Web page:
In the process of planning some upcoming international travel, here’s what we’ve discovered about credit card foreign-exchange fees. This is based on information from the credit card terms-and-conditions literature, the card company’s website, or from talking with customer-service personnel. It may not be correct for your card or your travel situation. It may also not apply to all cards in a company’s lineup. Check with your card company, but this seems to be the latest we could find:
Capital One charges 0% foreign-exchange fees.
HSBC charges 1-3% foreign-exchange fees.
Washington Mutual charges 1% foreign-exchange fees.
America Express charges 2% foreign-exchange fees, but is not as widely accepted internationally.
All other cards we researched charged 3% or more.
Since most “reward” cards (miles, points, cash-back, etc.) generally offer their rewards at roughly equivalent to 1% – and some do not offer rebates/rewards for non-U.S. purchases – the reward would seem generally not enough to offset a higher foreign-exchange fee. Also remember that should you return a purchase while overseas, you’ll get hit with the foreign-exchange fee again for the credit. Finally, don’t ever fall for a merchant’s offer to charge the purchase in U.S. dollars instead of the local currency. Again, you’ll pay dearly in increased fees.
ATM fees are another matter. Most banks (probably yours) charge a fee for use of a “foreign” ATM – but in bank-speak this means any ATM that is not one of theirs. This is usually a fixed amount – we’ve seen most of these fees range from $1.50-$5.00 per ATM withdrawal. Which means, withdraw as much as you think you’ll really need, rather than smaller amounts several times. But... don’t get so much cash that you’ll have to convert it back to dollars, as then you’ll really take a hit. We’re generally really pleased with ourselves if all we have left after our trip is a few dollars worth of coins (which will come in handy for our next trip). ATMs also charge a 1% wholesale exchange commission, on top of the fee above.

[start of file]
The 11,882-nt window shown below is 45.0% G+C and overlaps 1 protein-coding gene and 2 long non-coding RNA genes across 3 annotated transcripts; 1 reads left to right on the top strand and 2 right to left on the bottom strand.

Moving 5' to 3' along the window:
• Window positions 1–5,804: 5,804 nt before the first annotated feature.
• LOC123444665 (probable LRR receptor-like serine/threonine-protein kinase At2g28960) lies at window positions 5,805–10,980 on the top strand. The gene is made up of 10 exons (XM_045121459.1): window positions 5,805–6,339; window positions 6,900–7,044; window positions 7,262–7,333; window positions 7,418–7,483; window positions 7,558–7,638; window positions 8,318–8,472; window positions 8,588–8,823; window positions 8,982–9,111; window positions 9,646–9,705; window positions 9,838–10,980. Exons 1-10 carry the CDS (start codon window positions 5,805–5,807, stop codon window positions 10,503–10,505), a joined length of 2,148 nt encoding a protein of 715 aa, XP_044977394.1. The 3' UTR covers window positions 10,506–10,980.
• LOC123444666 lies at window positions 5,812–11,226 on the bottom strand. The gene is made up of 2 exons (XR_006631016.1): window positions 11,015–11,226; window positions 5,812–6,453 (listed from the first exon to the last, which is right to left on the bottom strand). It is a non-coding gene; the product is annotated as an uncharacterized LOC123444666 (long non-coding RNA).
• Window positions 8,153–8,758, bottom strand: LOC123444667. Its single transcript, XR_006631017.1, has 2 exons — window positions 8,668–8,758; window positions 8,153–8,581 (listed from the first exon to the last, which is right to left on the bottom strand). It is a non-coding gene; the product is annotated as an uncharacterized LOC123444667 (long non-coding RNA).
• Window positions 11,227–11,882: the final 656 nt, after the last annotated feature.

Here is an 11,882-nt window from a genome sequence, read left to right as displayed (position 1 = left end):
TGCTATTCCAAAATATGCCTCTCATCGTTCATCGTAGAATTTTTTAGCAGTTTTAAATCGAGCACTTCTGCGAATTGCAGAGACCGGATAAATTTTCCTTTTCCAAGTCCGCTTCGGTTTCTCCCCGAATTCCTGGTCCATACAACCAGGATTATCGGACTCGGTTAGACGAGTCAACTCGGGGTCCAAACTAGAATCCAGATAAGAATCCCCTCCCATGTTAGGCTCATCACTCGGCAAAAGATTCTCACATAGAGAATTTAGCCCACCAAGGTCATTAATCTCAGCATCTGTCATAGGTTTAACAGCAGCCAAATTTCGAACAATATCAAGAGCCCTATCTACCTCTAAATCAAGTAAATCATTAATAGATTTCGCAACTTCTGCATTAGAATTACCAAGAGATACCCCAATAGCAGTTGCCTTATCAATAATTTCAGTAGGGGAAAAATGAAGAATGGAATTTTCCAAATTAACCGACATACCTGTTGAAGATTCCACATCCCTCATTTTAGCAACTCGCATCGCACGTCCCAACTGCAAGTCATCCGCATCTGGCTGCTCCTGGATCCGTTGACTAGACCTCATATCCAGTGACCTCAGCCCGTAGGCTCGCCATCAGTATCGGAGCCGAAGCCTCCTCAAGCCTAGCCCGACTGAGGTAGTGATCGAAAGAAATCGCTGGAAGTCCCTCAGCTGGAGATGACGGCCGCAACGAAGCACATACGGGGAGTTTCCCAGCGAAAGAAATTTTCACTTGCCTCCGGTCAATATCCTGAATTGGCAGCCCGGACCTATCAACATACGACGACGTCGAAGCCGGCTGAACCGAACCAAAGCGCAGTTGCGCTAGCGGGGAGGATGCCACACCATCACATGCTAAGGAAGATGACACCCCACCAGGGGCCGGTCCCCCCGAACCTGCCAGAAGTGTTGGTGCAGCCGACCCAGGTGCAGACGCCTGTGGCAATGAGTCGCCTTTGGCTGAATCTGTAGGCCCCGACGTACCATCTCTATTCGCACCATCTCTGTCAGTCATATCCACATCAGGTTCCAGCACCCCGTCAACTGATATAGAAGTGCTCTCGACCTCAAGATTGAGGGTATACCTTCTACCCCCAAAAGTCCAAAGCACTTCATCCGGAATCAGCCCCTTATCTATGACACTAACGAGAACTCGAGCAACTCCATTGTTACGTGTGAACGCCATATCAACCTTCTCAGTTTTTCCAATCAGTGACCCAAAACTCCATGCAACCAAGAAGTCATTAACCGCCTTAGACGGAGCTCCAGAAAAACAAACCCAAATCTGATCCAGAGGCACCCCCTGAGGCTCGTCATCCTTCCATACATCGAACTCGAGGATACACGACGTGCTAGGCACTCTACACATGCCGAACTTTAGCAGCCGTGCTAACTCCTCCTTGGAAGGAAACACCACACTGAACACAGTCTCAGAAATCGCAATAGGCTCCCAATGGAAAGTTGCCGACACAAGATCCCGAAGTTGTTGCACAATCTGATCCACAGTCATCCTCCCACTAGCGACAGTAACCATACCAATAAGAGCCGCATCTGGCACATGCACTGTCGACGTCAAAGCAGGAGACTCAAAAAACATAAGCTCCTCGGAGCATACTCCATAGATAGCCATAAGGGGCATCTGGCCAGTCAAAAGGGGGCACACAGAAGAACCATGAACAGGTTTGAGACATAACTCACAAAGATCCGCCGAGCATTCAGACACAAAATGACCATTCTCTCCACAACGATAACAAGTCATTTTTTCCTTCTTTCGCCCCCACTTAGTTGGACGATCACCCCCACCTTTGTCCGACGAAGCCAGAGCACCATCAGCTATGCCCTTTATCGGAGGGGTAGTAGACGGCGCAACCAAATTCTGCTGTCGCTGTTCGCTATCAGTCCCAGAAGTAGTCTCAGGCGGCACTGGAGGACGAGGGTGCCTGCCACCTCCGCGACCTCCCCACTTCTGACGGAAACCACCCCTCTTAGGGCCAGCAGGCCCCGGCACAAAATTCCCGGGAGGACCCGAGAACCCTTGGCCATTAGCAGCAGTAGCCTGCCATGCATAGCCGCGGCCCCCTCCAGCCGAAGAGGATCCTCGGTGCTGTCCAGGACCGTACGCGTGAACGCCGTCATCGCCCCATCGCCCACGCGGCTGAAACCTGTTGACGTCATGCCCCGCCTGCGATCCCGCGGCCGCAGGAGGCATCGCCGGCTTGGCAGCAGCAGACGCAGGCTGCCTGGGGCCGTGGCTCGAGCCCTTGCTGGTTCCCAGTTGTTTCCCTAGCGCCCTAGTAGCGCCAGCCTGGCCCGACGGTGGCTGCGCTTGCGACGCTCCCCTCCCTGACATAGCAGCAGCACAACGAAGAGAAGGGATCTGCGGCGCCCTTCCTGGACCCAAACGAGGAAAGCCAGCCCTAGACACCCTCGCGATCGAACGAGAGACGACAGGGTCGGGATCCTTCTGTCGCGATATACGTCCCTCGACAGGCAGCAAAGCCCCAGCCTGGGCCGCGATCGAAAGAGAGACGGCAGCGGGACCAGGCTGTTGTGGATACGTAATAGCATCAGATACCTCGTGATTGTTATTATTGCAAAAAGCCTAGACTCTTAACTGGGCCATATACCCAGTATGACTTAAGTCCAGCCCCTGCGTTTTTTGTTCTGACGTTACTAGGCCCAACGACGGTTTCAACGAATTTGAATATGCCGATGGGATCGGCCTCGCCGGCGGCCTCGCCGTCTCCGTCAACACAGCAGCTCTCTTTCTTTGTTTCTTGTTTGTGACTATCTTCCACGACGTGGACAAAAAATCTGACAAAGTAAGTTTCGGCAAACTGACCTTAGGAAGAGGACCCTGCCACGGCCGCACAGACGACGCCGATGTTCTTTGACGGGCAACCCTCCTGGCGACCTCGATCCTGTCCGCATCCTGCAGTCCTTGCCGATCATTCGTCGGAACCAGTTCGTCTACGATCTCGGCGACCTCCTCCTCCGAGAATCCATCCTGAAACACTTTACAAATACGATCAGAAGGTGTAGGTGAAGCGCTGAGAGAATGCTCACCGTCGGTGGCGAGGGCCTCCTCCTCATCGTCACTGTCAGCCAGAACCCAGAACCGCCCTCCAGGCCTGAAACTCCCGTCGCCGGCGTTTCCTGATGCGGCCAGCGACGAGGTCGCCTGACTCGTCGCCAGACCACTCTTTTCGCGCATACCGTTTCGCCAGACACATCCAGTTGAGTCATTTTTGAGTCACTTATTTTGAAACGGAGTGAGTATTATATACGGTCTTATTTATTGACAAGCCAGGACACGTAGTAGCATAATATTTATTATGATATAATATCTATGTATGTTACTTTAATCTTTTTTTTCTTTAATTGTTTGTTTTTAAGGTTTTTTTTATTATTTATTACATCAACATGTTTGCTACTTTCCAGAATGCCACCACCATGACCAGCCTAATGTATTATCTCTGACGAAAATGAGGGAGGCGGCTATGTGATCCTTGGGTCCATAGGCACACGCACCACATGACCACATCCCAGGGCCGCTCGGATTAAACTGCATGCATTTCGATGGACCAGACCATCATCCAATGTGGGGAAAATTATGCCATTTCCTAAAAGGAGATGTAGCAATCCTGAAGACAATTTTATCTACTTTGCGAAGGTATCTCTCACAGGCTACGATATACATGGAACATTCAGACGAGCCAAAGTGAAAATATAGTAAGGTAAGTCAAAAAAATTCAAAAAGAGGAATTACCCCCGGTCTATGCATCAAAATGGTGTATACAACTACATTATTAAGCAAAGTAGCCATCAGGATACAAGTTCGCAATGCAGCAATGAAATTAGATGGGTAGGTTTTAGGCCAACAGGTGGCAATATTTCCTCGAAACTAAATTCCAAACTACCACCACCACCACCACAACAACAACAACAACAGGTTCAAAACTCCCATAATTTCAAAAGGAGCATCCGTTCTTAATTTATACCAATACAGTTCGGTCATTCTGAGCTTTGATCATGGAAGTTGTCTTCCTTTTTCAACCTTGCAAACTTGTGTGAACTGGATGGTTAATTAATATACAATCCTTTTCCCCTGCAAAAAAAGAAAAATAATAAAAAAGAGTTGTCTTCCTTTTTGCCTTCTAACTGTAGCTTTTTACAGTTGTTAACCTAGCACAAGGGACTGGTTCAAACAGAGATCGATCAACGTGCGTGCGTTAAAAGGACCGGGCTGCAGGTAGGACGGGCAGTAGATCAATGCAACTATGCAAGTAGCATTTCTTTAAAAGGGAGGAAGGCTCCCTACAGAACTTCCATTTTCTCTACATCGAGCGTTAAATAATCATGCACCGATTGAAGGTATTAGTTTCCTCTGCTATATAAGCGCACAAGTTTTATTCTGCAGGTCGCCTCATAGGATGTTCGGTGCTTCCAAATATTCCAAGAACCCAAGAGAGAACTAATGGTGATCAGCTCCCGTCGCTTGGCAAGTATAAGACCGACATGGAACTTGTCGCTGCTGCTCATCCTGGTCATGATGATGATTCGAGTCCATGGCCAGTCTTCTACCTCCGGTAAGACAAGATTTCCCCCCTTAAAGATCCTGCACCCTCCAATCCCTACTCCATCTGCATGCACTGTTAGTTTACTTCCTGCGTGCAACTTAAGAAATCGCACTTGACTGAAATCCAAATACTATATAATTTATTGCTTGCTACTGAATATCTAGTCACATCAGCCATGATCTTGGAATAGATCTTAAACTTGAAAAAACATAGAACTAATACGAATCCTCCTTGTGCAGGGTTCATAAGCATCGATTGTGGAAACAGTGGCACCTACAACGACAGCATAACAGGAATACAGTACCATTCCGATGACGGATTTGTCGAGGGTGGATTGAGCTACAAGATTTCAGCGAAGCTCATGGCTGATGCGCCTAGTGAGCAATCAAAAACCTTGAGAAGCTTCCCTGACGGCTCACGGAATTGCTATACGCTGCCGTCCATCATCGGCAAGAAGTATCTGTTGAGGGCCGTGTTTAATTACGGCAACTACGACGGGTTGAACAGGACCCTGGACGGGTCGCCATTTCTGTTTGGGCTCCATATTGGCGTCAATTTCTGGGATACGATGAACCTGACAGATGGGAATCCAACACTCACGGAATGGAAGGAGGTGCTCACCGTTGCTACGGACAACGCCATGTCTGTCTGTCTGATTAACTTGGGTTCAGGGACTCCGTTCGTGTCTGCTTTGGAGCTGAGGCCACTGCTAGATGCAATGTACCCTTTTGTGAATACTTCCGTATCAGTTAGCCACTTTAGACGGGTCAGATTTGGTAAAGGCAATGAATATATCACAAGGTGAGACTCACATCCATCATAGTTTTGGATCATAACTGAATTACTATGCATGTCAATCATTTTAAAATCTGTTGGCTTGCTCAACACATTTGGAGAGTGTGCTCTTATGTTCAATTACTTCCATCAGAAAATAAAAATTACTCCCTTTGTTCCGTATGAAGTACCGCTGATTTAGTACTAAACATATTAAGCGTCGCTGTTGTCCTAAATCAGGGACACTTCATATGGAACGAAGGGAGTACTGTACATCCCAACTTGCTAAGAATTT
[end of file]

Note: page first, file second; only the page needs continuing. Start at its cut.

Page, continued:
Two ways to lower your ATM fees that you might consider:
1 – Get an HSBC ATM card, and hope that you can find an ATM in the wide HSBC network (18,000 locations). A good way to do this is to open a free on-line checking account with HSBC, fund it with only a little more than you think you’ll need in cash for your trip (to limit your potential theft/fraud loss), and get an ATM card linked to that account only.
2 – Get an ATM card from Bank of America. BofA is a member of the Global ATM Alliance, which claims 12,000 ATMs operated by member banks in the U.K., Germany, Australia, New Zealand, France, China, Mexico, and Canada.
Despite the fees, credit cards and ATM cash withdrawals are still better and cheaper than carrying traveler’s checks or exchanging hard dollars for local currency. Still, you might as well pay as little as possible for the convenience and safety of plastic.
Old postcard, Thames Embankment, London, 1928